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This article is part of a new series I’ll write entitled Ain’t Scary, where I intend to write little tips to get you going on things that I’ve started working with.
Note: I primarily use a Mac so this is going to be geared towards hipsters Mac users.

Navigating your environment

I barely ever use Finder on my Mac anymore as navigating your directory structure on your machine is super easy with the command line (even easier with shortcuts - more on that later).

Remember these

Change directory:

cd

Change directory to your machine's root, for example:

cd ~

Back up one directory:

cd ..

List contents in a directory:

ls

List contents in a directory, with full detail:

ls -la

Creating files

Creating files and directories is easy too - I often create a bunch via the command line before starting a project.

Use these

Create a directory (and head into it):

mkdir yourProject && cd yourProject
Note: Performing commands one after another with && makes things a little quicker too.

Create a file:

touch .gitignore

Write to a file (also creates files if it doesn't exist):

echo "Hello, World!" > index.html

Open a file:

open _yourProject.sublime-project

Open the directory you’re in:

open .

History

Searching your previous commands can be useful if your workflow involves a lot of repetition.

Try these

If you want to repeat a command you know you did a little while ago:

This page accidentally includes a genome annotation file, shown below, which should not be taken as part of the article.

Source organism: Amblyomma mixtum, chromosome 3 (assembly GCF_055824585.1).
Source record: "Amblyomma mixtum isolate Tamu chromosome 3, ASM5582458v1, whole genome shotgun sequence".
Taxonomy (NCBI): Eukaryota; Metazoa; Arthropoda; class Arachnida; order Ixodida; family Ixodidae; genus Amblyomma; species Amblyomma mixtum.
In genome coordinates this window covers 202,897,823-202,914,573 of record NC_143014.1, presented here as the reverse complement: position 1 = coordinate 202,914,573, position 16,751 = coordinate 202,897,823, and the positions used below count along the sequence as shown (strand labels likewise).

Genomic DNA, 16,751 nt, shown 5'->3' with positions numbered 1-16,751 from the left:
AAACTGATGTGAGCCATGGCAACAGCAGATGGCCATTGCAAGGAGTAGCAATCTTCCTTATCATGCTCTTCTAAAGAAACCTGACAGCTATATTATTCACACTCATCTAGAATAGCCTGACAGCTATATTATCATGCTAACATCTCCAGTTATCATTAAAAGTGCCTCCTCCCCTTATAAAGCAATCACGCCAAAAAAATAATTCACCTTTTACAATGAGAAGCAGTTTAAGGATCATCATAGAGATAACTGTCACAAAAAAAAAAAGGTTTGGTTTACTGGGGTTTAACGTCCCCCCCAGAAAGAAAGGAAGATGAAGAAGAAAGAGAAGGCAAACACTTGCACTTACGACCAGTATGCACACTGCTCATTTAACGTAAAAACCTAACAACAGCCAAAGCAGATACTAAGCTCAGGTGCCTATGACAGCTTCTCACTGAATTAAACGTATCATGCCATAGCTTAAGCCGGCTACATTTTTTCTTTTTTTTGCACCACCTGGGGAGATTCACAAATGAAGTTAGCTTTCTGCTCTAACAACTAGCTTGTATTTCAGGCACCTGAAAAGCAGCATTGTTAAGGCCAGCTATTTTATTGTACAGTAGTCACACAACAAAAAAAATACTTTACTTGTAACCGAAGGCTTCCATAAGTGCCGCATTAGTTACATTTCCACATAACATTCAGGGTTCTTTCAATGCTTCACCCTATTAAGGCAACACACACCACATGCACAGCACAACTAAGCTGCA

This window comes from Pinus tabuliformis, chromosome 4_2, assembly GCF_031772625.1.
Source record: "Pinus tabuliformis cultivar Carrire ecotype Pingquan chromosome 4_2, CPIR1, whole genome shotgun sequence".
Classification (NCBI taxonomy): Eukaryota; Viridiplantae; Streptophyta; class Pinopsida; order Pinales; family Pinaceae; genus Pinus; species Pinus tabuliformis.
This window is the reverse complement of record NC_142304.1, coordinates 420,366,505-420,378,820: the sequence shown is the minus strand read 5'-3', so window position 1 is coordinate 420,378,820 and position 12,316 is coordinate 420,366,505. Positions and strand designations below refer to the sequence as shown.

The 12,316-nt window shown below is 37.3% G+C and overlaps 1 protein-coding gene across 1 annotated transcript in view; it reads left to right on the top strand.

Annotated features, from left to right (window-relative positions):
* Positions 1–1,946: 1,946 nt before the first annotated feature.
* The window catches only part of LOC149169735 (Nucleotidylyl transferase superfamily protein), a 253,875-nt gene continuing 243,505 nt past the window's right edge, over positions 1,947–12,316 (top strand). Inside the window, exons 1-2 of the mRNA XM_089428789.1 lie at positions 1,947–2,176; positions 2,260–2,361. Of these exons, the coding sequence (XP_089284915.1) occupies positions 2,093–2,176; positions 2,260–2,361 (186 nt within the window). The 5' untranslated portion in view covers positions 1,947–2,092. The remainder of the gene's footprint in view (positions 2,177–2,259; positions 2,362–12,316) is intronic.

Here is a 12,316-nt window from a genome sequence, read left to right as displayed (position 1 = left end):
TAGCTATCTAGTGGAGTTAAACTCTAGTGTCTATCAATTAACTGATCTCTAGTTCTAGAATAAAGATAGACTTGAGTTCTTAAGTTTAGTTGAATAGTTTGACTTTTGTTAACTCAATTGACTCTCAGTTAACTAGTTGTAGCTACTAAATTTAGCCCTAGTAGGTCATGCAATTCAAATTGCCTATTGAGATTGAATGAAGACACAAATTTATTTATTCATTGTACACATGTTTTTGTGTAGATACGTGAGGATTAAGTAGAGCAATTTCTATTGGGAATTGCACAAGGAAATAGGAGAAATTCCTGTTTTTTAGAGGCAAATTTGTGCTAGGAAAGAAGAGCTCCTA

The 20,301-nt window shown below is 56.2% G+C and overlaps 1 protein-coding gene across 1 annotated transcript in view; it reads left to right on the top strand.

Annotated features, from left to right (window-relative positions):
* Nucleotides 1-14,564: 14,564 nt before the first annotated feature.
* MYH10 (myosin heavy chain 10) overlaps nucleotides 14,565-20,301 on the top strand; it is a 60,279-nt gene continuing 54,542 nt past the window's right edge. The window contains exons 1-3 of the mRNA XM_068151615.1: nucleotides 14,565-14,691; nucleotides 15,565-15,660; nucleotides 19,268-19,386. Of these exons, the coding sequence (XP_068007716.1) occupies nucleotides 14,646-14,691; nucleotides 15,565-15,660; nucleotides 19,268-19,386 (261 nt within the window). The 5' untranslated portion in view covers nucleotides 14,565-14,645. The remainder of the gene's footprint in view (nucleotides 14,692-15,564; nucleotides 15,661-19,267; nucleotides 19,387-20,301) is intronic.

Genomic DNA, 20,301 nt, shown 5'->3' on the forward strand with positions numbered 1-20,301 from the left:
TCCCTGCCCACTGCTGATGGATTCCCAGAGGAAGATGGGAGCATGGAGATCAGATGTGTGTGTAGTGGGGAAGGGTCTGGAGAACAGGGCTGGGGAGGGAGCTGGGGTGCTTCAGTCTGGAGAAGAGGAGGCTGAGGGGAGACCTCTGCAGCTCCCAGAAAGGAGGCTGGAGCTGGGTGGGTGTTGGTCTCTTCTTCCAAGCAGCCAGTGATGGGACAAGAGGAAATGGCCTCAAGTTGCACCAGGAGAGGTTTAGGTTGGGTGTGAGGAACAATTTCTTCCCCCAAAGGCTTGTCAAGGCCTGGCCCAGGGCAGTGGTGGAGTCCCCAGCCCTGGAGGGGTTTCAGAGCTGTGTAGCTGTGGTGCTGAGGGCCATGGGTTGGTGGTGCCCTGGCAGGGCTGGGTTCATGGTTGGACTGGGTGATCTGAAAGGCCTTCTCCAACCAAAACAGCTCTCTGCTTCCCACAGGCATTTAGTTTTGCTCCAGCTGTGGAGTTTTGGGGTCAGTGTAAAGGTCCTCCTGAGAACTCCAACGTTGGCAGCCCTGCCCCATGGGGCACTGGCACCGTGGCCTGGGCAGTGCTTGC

history

List a specific number of commands:

history 5

To search your history:

history | grep git

Where git is your search term.

When your command history comes back they'll all have indexes beside them, so to run one of the commands in the list use:

!12

To run number 12 in the list for example.

Sudo

You may know sudo for overriding privileges, running as an admin when you execute commands, but this pretty handy tip is to hit:

sudo !!

When you've tried to do something that fails without the correct privileges.

This simply repeats the previous command with superuser privileges.

Bonus round!

Your challenge:

  1. Don't use Finder for a day
  2. Create some shortcuts in your .bash_profile for your most frequently used navigational commands
  3. See how much quicker it is!
  4. Then comment below and let me know how you got on!

TL;DR

There’s not too much here yet but I’ll be adding to Command Line Ain’t Scary as I go, as well as writing more Ain’t Scary posts introducing front end technologies to beginners.